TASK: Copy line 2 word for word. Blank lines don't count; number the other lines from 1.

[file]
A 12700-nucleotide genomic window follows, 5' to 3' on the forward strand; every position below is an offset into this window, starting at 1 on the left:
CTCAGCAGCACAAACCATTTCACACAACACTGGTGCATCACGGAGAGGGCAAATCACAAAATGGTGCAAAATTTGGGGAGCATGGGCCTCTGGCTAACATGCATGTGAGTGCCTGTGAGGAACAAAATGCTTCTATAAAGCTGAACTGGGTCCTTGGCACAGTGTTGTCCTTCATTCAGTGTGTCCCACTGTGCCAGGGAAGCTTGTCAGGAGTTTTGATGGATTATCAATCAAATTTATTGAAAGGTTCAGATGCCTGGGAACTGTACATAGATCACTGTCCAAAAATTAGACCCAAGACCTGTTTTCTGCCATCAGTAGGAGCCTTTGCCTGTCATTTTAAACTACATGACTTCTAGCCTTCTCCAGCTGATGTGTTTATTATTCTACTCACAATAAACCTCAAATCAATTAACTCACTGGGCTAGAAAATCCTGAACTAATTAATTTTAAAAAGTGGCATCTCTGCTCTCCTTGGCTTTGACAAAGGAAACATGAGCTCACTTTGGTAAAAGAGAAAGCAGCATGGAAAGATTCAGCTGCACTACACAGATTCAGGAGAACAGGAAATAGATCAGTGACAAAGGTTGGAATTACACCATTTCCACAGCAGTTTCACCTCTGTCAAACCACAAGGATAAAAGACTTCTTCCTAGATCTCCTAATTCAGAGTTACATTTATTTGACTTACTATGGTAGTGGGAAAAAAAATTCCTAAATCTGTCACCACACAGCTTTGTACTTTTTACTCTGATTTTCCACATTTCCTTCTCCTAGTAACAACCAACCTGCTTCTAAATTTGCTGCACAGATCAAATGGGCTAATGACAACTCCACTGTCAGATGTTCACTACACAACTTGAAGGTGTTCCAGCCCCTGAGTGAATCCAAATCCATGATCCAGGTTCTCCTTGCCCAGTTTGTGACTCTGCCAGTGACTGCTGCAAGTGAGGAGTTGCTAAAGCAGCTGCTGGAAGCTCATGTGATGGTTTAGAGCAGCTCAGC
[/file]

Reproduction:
CTCAGCAGCACAAACCATTTCACACAACACTGGTGCATCACGGAGAGGGCAAATCACAAAATGGTGCAAAATTTGGGGAGCATGGGCCTCTGGCTAACATGCATGTGAGTGCCTGTGAGGAACAAAATGCTTCTATAAAGCTGAACTGGGTCCTTGGCACAGTGTTGTCCTTCATTCAGTGTGTCCCACTGTGCCAGGGAAGCTTGTCAGGAGTTTTGATGGATTATCAATCAAATTTATTGAAAGGTTCAGATGCCTGGGAACTGTACATAGATCACTGTCCAAAAATTAGACCCAAGACCTGTTTTCTGCCATCAGTAGGAGCCTTTGCCTGTCATTTTAAACTACATGACTTCTAGCCTTCTCCAGCTGATGTGTTTATTATTCTACTCACAATAAACCTCAAATCAATTAACTCACTGGGCTAGAAAATCCTGAACTAATTAATTTTAAAAAGTGGCATCTCTGCTCTCCTTGGCTTTGACAAAGGAAACATGAGCTCACTTTGGTAAAAGAGAAAGCAGCATGGAAAGATTCAGCTGCACTACACAGATTCAGGAGAACAGGAAATAGATCAGTGACAAAGGTTGGAATTACACCATTTCCACAGCAGTTTCACCTCTGTCAAACCACAAGGATAAAAGACTTCTTCCTAGATCTCCTAATTCAGAGTTACATTTATTTGACTTACTATGGTAGTGGGAAAAAAAATTCCTAAATCTGTCACCACACAGCTTTGTACTTTTTACTCTGATTTTCCACATTTCCTTCTCCTAGTAACAACCAACCTGCTTCTAAATTTGCTGCACAGATCAAATGGGCTAATGACAACTCCACTGTCAGATGTTCACTACACAACTTGAAGGTGTTCCAGCCCCTGAGTGAATCCAAATCCATGATCCAGGTTCTCCTTGCCCAGTTTGTGACTCTGCCAGTGACTGCTGCAAGTGAGGAGTTGCTAAAGCAGCTGCTGGAAGCTCATGTGATGGTTTAGAGCAGCTCAGC